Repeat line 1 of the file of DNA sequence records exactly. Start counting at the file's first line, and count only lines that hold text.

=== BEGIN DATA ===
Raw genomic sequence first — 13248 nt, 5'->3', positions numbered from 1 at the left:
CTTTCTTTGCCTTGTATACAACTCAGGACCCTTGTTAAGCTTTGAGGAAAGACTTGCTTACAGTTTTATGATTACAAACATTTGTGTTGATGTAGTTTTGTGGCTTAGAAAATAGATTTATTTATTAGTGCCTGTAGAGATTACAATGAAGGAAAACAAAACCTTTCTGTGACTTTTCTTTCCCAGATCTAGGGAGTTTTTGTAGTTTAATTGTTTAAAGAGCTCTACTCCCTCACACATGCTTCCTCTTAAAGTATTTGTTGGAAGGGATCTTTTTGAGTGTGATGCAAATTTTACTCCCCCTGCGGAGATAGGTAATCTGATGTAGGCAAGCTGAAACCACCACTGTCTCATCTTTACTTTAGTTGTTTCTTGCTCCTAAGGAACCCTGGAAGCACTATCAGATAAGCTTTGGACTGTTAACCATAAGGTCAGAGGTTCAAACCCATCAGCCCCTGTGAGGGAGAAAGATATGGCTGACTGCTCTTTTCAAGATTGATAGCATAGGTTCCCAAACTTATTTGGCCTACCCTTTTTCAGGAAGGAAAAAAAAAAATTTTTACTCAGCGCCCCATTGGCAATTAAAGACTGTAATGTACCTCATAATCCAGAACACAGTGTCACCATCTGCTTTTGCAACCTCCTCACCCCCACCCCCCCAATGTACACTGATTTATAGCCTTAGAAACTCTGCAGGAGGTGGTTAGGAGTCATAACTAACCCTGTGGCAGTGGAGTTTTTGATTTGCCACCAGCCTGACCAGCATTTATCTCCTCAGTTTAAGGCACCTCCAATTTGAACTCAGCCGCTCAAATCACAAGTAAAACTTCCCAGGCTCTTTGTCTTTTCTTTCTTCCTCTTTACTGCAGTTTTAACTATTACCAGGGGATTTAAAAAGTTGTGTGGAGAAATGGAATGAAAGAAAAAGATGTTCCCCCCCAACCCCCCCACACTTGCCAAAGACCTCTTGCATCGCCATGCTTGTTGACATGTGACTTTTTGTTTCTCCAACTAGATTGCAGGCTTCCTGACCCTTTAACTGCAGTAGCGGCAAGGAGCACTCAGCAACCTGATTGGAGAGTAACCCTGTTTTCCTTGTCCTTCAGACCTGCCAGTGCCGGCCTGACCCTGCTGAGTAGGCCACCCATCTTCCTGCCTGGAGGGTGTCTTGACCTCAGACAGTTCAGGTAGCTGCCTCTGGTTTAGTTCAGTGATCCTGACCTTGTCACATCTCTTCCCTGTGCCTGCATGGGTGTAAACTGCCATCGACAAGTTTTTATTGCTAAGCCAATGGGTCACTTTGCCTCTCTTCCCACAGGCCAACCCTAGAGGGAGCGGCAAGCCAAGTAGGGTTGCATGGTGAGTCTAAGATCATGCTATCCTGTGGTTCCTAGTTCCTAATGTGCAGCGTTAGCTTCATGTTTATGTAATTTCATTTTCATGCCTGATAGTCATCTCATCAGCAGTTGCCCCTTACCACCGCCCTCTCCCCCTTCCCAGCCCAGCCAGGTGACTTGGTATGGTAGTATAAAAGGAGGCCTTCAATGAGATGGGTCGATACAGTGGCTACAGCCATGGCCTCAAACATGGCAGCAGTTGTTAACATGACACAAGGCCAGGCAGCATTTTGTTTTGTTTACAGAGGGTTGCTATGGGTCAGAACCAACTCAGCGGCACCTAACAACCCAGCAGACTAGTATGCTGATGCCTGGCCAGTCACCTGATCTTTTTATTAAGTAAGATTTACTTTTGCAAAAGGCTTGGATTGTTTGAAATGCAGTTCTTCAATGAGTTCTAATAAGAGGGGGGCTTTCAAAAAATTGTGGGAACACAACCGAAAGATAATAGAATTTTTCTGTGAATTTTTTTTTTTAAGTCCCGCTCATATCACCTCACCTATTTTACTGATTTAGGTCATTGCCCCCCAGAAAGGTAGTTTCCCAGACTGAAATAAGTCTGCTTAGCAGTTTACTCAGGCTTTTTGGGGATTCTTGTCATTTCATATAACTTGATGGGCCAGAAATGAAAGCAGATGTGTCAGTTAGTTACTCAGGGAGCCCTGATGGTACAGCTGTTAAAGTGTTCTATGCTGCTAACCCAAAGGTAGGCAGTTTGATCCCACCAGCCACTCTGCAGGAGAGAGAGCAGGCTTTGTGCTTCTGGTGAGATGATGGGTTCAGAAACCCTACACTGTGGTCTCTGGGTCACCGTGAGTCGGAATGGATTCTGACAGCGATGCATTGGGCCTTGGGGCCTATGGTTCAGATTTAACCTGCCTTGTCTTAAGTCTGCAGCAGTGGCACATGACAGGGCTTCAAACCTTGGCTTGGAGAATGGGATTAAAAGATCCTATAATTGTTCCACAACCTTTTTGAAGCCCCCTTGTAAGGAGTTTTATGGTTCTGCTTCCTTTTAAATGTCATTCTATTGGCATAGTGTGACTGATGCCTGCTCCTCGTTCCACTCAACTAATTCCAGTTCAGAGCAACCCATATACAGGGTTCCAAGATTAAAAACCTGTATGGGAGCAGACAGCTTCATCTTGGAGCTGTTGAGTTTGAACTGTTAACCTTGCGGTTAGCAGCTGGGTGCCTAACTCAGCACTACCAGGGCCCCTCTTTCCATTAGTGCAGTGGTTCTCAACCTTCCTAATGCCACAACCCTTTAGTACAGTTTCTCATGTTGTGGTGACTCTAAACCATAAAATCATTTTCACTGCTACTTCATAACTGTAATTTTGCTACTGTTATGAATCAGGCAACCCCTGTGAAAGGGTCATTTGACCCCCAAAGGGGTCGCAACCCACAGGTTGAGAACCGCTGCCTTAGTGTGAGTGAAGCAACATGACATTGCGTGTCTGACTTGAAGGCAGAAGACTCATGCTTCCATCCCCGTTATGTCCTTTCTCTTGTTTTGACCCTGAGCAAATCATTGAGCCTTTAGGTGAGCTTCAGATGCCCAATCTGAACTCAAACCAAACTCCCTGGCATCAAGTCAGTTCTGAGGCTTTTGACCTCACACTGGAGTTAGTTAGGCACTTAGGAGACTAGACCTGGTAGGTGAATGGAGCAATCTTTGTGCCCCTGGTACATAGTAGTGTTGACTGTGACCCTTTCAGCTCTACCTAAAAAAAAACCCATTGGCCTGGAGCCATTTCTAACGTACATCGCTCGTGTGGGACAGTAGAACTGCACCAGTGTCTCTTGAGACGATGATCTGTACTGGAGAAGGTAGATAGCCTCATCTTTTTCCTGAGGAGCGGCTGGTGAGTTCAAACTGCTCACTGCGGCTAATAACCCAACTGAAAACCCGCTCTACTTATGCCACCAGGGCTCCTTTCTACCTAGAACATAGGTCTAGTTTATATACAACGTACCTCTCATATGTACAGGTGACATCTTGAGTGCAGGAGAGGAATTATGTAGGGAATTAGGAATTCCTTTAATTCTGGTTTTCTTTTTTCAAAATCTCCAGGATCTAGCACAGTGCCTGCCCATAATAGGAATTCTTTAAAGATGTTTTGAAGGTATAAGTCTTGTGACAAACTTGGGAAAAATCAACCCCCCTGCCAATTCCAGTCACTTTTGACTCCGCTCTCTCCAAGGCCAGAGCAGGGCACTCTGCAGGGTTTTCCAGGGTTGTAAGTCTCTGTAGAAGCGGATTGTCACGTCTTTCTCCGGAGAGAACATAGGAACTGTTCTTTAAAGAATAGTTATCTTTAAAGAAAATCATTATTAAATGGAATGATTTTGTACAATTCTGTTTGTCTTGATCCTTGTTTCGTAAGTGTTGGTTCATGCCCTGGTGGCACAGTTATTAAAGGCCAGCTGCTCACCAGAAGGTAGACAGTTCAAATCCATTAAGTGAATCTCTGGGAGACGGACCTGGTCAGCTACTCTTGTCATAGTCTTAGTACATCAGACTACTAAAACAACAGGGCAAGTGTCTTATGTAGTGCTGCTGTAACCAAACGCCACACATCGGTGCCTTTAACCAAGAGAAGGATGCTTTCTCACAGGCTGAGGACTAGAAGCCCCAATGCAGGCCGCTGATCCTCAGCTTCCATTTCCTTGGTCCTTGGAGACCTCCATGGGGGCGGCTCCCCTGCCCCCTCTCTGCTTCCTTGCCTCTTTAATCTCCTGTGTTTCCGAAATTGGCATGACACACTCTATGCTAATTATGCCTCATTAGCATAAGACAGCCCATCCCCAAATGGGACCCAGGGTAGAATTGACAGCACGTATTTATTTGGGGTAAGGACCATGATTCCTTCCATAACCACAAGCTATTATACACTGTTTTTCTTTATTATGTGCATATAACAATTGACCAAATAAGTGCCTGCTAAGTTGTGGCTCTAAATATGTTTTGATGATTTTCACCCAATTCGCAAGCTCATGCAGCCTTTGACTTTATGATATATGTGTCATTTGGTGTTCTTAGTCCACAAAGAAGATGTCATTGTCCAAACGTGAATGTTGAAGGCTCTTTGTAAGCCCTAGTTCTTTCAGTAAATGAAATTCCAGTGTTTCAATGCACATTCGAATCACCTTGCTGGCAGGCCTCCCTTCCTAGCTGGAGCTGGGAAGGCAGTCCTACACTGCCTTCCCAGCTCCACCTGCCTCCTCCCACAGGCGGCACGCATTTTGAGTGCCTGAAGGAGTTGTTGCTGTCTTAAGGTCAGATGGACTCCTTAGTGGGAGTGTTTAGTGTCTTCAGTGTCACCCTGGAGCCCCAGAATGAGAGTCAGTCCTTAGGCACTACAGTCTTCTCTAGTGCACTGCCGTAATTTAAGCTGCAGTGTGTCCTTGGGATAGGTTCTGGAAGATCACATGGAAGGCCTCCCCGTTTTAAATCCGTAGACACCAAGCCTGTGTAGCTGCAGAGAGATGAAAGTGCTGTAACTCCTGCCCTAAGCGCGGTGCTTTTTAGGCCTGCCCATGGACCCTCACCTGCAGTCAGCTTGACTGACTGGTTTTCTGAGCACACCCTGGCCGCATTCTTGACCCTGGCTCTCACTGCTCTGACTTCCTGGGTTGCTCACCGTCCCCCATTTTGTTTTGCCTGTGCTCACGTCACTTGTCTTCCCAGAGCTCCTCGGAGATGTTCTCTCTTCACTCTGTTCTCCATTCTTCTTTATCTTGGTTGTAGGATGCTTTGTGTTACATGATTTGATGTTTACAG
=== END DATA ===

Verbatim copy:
Raw genomic sequence first — 13248 nt, 5'->3', positions numbered from 1 at the left: